“New” or “Established” Status Travels with the Patient

“New” or “Established” Status Travels with the Patient

Most professional coders—even relative beginners—are familiar with the “three-year rule” to determine whether a patient is “new” or “established” with a provider. One common conundrum is how to determine the patient’s status (new or established) if a provider has seen a patient previously, in another location. CPT Assistant (June 1999) explains:

Consider Dr A, who leaves his group practice in Frankfort, Illinois and joins a new group practice in Rockford, Illinois. When he provides professional services to patients in the Rockford practice, will he report these patients as new or established?

If Dr A, or another physician of the same specialty in the Rockford practice, has not provided any professional services to that patient within the past three years, then Dr A would consider the patient a new patient. However, if Dr A, or another physician of the same specialty in the Rockford practice, has provided any professional service to that patient within the past three years, the patient would then be considered an established patient to Dr A.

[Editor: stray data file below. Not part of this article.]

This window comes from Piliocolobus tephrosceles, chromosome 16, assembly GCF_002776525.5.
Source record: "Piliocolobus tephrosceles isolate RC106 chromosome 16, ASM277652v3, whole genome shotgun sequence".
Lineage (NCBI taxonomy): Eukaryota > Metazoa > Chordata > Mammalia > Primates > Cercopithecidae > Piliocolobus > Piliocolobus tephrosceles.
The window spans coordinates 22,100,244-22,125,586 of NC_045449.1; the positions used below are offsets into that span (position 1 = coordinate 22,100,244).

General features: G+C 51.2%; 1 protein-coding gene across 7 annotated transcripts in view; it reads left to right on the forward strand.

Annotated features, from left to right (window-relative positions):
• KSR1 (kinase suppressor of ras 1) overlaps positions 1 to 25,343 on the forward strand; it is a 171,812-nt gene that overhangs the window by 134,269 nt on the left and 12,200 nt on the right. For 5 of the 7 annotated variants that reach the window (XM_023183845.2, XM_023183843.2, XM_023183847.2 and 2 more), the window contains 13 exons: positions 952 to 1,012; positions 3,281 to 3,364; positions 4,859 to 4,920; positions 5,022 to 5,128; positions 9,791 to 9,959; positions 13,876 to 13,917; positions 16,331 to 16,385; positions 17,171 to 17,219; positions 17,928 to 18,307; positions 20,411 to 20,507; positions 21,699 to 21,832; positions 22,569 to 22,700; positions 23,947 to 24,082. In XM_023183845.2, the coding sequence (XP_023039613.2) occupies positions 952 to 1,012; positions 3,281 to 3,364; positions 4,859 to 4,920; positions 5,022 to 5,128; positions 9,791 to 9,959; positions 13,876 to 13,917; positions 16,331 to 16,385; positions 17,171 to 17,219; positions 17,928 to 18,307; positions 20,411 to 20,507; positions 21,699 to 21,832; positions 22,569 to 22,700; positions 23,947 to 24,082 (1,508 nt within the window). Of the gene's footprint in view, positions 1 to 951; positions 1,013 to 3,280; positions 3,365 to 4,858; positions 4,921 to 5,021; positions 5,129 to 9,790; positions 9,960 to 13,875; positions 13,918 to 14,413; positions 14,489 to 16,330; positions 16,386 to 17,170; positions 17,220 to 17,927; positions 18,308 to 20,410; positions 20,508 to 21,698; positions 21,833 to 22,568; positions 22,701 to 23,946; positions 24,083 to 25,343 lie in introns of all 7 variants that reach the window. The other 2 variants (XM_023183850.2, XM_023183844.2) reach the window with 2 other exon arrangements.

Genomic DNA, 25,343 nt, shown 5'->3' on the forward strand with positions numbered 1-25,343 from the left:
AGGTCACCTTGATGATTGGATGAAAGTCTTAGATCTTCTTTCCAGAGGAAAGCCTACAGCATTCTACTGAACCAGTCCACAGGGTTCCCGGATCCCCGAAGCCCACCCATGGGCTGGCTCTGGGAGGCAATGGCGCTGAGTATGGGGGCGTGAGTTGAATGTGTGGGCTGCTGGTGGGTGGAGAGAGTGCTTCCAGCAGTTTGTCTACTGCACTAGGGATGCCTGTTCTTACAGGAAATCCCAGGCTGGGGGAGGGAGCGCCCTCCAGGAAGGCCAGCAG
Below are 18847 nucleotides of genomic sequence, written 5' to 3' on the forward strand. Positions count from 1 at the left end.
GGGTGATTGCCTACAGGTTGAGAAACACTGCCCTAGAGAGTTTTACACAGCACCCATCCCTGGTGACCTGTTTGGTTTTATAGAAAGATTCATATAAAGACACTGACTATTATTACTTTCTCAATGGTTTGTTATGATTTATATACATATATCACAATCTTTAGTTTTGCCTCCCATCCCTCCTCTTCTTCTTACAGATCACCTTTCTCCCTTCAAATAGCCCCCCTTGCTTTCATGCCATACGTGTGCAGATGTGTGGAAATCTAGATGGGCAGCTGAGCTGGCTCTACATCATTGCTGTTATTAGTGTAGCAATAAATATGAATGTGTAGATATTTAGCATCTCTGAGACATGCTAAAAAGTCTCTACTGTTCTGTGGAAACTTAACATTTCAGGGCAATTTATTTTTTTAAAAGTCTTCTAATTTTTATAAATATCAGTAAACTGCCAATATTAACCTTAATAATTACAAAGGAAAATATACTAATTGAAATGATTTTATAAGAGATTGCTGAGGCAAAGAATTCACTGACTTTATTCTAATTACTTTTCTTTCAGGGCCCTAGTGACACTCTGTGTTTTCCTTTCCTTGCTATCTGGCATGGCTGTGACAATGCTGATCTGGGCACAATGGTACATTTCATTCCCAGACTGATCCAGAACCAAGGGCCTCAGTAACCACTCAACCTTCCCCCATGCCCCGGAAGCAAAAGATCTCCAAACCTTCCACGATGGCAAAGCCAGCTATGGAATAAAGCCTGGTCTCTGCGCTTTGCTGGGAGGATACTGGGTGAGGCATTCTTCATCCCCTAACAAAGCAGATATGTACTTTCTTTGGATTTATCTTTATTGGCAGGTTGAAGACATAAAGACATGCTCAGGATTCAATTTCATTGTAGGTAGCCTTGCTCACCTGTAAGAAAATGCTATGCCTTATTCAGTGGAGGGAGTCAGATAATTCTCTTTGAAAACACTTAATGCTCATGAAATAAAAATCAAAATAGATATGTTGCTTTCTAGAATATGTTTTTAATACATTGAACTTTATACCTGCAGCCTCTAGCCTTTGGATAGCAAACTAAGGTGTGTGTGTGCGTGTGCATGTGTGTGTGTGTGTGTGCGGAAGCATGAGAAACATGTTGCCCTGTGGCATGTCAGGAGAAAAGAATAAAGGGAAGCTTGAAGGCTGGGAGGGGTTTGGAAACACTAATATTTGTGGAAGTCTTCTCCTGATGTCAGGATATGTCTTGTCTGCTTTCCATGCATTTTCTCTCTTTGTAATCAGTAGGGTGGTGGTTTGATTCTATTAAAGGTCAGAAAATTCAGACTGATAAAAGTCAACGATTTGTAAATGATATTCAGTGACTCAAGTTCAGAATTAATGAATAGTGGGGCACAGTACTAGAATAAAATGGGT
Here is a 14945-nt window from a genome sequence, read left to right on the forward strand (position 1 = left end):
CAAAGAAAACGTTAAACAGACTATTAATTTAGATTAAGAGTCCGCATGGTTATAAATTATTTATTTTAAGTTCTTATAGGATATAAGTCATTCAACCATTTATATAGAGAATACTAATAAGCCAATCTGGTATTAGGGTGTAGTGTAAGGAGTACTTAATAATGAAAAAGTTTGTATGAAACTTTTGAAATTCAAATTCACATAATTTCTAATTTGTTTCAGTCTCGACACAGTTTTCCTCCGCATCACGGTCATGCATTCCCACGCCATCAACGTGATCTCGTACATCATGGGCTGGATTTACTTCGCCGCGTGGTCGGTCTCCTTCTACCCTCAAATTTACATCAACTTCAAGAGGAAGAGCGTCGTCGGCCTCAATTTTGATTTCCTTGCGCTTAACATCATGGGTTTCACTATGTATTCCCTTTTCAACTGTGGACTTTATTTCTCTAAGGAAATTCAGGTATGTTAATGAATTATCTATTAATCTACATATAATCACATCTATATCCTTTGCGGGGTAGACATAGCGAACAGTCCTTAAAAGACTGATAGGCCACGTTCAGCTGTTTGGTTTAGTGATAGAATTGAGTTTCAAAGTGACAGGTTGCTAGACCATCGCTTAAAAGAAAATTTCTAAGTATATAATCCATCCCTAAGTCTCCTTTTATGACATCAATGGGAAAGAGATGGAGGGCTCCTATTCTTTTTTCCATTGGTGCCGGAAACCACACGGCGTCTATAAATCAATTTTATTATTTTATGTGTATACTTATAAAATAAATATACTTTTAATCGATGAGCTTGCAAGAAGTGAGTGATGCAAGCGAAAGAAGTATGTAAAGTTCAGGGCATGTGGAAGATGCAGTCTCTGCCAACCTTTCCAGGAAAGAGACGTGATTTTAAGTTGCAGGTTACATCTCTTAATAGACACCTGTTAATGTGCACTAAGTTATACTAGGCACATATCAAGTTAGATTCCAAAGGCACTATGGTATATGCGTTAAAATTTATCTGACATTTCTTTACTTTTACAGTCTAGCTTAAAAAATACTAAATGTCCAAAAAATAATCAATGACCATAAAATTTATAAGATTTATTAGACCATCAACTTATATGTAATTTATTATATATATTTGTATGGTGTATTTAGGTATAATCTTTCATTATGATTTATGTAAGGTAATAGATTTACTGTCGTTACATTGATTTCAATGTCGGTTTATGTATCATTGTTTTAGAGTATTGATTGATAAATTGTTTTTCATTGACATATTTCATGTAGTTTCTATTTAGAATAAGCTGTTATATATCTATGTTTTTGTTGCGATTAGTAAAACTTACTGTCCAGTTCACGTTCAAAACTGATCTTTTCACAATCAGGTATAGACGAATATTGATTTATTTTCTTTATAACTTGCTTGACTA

In other words, where the patient is seen doesn’t matter. If the provider treats a patient face-to-face service within the previous three years (in any location), that patient is established (in all locations).

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John Verhovshek

John Verhovshek

John Verhovshek, MA, CPC, is Managing Editor at AAPC. He has covered medical coding and billing, healthcare policy, and the business of medicine since 1999. He is an alumnus of York College of Pennsylvania and Clemson University, and a member of the Asheville-Hendersonville AAPC Local Chapter.
John Verhovshek

About Has 402 Posts

John Verhovshek, MA, CPC, is Managing Editor at AAPC. He has covered medical coding and billing, healthcare policy, and the business of medicine since 1999. He is an alumnus of York College of Pennsylvania and Clemson University, and a member of the Asheville-Hendersonville AAPC Local Chapter.

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